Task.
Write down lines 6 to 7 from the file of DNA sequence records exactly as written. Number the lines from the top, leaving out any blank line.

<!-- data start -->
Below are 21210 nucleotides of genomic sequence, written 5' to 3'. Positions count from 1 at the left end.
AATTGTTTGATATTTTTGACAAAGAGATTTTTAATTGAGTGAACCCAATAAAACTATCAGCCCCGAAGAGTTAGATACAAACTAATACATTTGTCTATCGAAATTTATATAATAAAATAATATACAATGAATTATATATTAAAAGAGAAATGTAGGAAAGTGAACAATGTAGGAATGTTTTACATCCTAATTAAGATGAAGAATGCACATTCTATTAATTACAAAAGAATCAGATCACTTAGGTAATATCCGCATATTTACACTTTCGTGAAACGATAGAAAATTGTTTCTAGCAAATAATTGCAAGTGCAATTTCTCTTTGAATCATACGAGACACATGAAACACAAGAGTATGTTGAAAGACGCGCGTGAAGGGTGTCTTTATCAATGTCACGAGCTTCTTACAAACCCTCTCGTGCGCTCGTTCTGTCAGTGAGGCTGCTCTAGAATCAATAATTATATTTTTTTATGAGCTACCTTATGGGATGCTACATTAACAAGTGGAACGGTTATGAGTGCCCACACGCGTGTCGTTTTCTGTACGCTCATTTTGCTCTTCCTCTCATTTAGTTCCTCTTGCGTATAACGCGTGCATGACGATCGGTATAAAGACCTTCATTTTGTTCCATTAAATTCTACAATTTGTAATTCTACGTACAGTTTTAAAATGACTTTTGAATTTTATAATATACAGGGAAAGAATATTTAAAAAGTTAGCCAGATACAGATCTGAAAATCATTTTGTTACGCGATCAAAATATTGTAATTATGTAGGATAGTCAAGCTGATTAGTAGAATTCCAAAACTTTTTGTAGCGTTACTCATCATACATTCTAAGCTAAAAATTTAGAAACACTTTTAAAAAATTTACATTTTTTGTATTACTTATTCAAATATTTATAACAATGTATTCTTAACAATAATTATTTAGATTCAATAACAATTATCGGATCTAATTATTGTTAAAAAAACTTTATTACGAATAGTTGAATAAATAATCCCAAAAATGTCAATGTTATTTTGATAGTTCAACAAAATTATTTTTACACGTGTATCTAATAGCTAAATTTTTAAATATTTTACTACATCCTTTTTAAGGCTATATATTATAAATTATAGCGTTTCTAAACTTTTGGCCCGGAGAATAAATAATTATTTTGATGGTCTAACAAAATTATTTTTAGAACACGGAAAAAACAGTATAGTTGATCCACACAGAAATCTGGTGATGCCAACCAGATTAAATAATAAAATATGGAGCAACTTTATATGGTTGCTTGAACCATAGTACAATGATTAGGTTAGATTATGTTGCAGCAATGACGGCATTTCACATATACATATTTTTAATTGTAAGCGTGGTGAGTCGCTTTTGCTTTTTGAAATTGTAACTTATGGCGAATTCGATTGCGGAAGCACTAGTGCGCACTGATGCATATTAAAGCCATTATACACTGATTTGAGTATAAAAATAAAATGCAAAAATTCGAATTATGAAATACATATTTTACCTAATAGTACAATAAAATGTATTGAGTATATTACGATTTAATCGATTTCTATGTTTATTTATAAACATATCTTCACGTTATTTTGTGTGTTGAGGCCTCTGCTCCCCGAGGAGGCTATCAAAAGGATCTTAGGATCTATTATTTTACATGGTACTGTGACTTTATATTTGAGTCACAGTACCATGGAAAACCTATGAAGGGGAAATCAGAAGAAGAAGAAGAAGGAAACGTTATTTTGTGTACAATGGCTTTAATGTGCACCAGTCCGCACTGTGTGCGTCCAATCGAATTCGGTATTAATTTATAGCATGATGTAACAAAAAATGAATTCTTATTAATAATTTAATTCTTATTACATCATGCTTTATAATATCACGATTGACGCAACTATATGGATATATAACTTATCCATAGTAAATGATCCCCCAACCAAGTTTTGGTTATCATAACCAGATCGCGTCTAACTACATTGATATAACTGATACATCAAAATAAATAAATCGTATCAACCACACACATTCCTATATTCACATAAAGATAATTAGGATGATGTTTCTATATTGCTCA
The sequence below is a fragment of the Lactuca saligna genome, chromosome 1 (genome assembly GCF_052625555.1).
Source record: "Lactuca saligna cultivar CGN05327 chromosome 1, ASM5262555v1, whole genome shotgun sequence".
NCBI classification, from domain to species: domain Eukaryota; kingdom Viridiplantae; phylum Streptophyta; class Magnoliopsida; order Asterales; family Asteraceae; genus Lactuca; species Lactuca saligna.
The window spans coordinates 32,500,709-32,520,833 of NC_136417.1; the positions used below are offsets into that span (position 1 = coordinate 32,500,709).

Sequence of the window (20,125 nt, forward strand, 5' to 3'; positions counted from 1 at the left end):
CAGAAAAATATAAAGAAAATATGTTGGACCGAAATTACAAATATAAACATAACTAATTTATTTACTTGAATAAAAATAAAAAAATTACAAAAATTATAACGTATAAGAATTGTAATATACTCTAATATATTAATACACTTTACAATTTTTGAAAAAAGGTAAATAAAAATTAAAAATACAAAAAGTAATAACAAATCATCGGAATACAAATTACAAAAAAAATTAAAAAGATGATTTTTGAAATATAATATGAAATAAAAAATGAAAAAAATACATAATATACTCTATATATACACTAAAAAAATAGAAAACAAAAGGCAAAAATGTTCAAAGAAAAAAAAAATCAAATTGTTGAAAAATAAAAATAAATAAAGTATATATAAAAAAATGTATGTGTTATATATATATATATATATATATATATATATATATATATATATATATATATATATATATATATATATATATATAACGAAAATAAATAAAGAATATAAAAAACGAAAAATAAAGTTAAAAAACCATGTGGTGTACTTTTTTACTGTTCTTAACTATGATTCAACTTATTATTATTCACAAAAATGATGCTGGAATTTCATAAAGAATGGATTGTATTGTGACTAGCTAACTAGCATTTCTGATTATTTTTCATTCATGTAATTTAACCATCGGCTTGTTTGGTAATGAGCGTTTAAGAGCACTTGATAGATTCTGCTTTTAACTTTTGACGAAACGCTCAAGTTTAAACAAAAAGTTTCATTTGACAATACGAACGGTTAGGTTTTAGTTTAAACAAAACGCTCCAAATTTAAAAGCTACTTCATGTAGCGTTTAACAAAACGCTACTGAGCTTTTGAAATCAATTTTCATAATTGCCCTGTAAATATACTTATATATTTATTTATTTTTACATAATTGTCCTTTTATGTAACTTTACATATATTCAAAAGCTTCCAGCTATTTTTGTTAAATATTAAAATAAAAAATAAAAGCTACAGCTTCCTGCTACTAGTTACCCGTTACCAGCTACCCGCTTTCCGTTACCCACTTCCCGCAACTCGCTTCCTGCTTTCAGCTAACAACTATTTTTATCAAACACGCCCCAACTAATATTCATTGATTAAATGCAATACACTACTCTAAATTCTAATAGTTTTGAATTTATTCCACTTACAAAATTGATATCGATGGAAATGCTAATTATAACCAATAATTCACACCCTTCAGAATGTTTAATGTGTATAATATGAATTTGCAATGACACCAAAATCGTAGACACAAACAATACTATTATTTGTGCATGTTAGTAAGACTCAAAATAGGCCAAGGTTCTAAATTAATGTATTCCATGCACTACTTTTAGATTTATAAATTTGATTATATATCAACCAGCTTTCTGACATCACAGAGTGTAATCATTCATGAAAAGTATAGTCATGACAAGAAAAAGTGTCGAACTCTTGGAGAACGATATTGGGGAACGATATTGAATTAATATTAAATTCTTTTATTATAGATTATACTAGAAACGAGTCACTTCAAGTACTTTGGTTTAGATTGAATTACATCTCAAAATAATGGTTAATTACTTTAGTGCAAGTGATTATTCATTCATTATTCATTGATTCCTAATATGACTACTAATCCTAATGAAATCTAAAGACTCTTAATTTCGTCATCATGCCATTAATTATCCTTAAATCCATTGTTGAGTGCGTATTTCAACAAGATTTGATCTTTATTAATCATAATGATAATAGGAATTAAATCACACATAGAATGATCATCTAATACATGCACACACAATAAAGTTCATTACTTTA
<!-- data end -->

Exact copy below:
The window spans coordinates 32,500,709-32,520,833 of NC_136417.1; the positions used below are offsets into that span (position 1 = coordinate 32,500,709).

Sequence of the window (20,125 nt, forward strand, 5' to 3'; positions counted from 1 at the left end):